My concern is the market has priced in expected growth in dividends resulting from this stimulation. However, what if we don’t see growth? Furthermore, what happens to growth when governments finally decide to repay their debt and stop distorting the market?
Concerned about inflation
Governments have backed themselves into a corner: their options are either to default on their debt, increase taxes or inflate their way out of trouble. Let’s look at these in turn.
- Defaulting closes the door on further borrowing and significantly increases your current debt repayment, and may even lead to the (hyper) inflation that the government is trying to avoid as capital flows out of the country. For good reason, default is therefore considered the last resort, particularly for larger economies with significant reputational risk (e.g. US, UK).
- Increasing tax is a difficult alternative for politicians, as large tax increases can often lead to civil unrest and a change in government (note the reports we’ve seen in the UK and Greece over the last two to three years).
- Inflation is often perceived as the easiest way out, and that’s why I think it’s one of the biggest risks. By reducing the value of the currency, outstanding debt is inflated away. This is in effect an indirect tax, and is the least repugnant to voters. I suspect the temptation to use this option as a way to reduce debt will become too great and that most governments will opt for inflation as a way out (QE is arguably an attempt to create inflation.) After all, a little inflation is a good thing. If the cost of “stuff” is increasing, then companies are more profitable – which leads to higher employment, which leads to more spending, more saving and more tax revenue. If the population feels wealthier, (even if they have more debt), they are happier and politicians stay in power. To a government under fiscal pressure, it looks like a virtuous circle.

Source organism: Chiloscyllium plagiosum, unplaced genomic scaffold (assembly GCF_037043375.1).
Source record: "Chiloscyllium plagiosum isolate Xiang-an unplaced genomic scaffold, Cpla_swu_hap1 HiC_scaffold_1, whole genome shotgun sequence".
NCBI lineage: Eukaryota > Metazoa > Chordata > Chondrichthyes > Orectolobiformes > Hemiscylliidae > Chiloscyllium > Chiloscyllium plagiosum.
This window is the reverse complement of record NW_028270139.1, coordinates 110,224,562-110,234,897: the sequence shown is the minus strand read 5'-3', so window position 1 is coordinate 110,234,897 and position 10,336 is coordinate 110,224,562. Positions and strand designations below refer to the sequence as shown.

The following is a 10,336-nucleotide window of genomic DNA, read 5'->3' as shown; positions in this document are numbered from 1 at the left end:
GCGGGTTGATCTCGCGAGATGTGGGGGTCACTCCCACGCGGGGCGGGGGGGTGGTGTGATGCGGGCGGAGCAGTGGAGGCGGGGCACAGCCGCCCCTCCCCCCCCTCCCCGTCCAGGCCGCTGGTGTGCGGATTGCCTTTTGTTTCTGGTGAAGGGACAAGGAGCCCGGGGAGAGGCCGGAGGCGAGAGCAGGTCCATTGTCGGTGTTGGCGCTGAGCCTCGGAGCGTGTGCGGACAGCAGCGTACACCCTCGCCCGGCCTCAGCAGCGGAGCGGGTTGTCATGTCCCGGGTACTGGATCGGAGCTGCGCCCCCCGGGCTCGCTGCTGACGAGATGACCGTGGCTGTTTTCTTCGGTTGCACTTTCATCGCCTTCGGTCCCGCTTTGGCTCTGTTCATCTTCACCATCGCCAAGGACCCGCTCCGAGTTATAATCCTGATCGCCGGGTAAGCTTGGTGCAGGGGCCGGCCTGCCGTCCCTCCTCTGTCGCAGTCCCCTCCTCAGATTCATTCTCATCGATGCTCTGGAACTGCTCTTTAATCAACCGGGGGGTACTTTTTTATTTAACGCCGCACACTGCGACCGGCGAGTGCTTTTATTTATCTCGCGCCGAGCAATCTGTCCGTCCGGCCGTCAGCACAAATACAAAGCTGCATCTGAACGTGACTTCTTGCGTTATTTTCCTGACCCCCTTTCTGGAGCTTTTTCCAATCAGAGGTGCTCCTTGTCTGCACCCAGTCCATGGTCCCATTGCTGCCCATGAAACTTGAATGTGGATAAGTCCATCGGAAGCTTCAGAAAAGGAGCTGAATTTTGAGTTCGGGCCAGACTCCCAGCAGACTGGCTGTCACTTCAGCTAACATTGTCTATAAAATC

But the problem with inflation is that you have to keep it under control. If inflation rises too quickly, this can become problematic. The cost of production increasing significantly begins to have an impact on profits, which leads to lower employment, which leads to less saving, and less tax revenue – a not-so-virtuous circle. So a careful balance needs to be struck.
Historically, this is a careful balance of using two levers, taxes and interest rates. The issue we now face is that interest rates are so low, significant increases in interest rates are unpalatable. Coupled with the relatively high level of household debt the Developed-world citizens now carry (for example, home loans) means that an increase in interest rates is not going to be easy to swallow. As a result, governments are potentially limiting themselves to one lever to try and control inflation.